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2017 Ford F-150 Raptor

The Legend Returns

Mar 16, 2017
Photographers: Robert Guio
Wow. Where do we start?
Since Ford took the wraps off the first production-intent second-generation F-150 Raptor concept in January 2015, we’ve been eager to wrap our hands behind the off-road special’s chunky wheel and give the throttle a good boot. Finally, after nearly two years of waiting, Ford dropped a Lightning Blue F-150 Raptor SuperCab at our offices, threw us the keys, and told us to have fun. And have fun we did.
Photo 2/10   |   2017 Pickup Truck Of The Year Ford F150 Raptor Engine
So, before we get too far, allow us to clear one thing up: This truck is extremely cool. With 450 hp and 510 lb-ft of torque on tap, the high-output 3.5L EcoBoost engine imbues the ’17 Raptor with incredible thrust, furthered by the truck’s 500-pound weight-loss regimen. A 10-speed automatic transmission, the first in the modern era, keeps that engine right in the heart of its very broad powerband. The paddle-shifted gearbox routes power through a sophisticated transfer case that offers the usual 2-high, 4-high, and 4-low settings, plus a clutch-based “4A” setting that mimics a torque-on-demand all-wheel-drive system.
Adaptive steering modes and a slick terrain management system take advantage of the truck’s improved 3-inch FOX internal bypass shocks and increased suspension travel. There’s a lot of technology going on, but it all dials down to a very fast, fun truck to drive in almost any terrain. Rocks, whoops, ditches, and jumps (er, “railroad crossings”) are no match for the F-150 Raptor’s advanced off-road hardware, with an impressively smooth ride and plenty of control in a variety of conditions.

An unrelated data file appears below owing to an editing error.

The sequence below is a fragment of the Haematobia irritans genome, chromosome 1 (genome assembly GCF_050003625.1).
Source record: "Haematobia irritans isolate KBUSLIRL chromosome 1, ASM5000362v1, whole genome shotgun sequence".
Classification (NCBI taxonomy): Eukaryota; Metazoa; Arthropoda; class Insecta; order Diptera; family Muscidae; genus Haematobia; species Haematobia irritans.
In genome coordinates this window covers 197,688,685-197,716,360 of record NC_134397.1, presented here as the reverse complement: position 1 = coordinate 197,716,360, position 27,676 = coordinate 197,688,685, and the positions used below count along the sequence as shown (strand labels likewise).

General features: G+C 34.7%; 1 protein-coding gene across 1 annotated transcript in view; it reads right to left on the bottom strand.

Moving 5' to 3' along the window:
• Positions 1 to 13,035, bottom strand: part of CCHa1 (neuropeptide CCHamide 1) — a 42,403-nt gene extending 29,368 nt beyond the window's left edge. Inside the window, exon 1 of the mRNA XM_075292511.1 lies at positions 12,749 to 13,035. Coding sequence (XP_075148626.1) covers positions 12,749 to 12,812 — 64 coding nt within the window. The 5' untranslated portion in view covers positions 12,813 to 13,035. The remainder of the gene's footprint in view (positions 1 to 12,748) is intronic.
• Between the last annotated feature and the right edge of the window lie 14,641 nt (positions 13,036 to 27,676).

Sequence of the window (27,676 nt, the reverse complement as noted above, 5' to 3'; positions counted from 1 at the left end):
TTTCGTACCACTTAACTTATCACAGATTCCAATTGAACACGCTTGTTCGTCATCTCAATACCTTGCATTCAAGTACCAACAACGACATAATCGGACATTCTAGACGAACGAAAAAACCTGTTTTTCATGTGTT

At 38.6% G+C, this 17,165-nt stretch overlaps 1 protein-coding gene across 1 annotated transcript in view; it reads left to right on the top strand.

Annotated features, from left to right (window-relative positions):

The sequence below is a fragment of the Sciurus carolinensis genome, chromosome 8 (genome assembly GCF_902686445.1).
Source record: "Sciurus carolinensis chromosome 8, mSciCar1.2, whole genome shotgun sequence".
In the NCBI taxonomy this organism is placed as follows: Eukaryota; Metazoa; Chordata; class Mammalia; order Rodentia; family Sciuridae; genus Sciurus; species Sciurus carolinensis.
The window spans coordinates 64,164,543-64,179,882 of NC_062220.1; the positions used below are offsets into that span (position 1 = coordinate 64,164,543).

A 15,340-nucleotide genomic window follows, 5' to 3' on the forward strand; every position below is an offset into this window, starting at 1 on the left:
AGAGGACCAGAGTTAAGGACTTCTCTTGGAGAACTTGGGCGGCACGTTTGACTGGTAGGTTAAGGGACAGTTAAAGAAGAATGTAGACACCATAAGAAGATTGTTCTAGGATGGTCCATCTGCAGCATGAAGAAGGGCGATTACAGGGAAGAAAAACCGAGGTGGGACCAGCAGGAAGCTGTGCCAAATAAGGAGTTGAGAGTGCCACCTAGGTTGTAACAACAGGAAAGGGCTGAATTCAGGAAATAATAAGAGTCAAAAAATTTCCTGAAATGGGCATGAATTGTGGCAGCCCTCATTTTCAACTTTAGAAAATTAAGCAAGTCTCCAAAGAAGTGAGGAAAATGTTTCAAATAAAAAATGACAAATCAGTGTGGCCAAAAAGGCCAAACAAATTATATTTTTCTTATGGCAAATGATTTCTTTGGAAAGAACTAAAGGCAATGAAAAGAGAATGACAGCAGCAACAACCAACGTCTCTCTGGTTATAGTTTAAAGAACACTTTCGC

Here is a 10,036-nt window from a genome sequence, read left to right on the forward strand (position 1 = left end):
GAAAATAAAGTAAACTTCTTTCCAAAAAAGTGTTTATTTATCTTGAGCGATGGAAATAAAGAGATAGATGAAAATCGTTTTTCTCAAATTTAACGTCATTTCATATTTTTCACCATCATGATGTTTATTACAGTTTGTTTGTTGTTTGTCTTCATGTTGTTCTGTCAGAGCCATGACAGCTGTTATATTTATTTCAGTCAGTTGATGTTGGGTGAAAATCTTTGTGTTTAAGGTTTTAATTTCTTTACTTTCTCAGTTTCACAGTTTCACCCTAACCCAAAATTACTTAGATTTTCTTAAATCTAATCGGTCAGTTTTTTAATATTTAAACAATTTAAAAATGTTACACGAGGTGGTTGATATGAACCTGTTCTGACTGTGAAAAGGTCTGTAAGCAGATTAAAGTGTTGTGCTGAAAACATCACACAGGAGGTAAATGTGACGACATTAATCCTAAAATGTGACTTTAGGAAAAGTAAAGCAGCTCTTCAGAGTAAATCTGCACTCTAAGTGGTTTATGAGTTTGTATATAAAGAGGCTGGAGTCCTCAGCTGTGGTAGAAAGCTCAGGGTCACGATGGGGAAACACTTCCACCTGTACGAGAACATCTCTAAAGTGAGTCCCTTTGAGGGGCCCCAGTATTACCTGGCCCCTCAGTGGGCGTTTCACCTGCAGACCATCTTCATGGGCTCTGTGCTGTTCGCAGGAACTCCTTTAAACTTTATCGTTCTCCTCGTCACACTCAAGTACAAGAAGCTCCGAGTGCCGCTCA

Photo 3/10   |   2017 Pickup Truck Of The Year Ford F150 Raptor Suspension
Indeed, at our top-secret off-road test facility, the Ford F-150 Raptor soaked up exceedingly large bumps at speeds exceeding 70 mph, with little discernible performance degradation after hours of playtime. The power on tap was ferocious and addictive, and we loved getting the truck sideways in the dirt.
On-road, the Raptor suffers a little for its off-road performance. Soft springs yield a pretty smooth ride over broken pavement, but there’s a good amount of body roll and brake dive during emergency handling maneuvers. The biggest tradeoff for the Raptor’s dirty-minded demeanor comes from towing ability. Although it has plenty of power, the F-150 has a towing capacity of just 6,000 pounds and a sag-happy payload rating of 1,000. Both numbers are near the bottom of this test, with the Raptor beating only the Honda Ridgeline in rated trailer-lugging and coming up last in payload. Furthermore, towing composure suffers in the short-wheelbase F-150, with each editor commenting on the truck’s flinty ride when hitched up.
Photo 4/10   |   2017 Pickup Truck Of The Year Ford F150 Raptor Side
In most other respects, the Raptor is a pretty comfortable truck. One editor praised its recliner-comfortable front seats, which are supportive and have a good amount of adjustments to fit a variety of body types. As could be expected of an extended-cab truck, rear-seat space is limited; the SuperCab/5 1/2-foot bed combination is a Raptor exclusive, mounted to a Raptor-specific 134.2-inch wheelbase for improved maneuverability.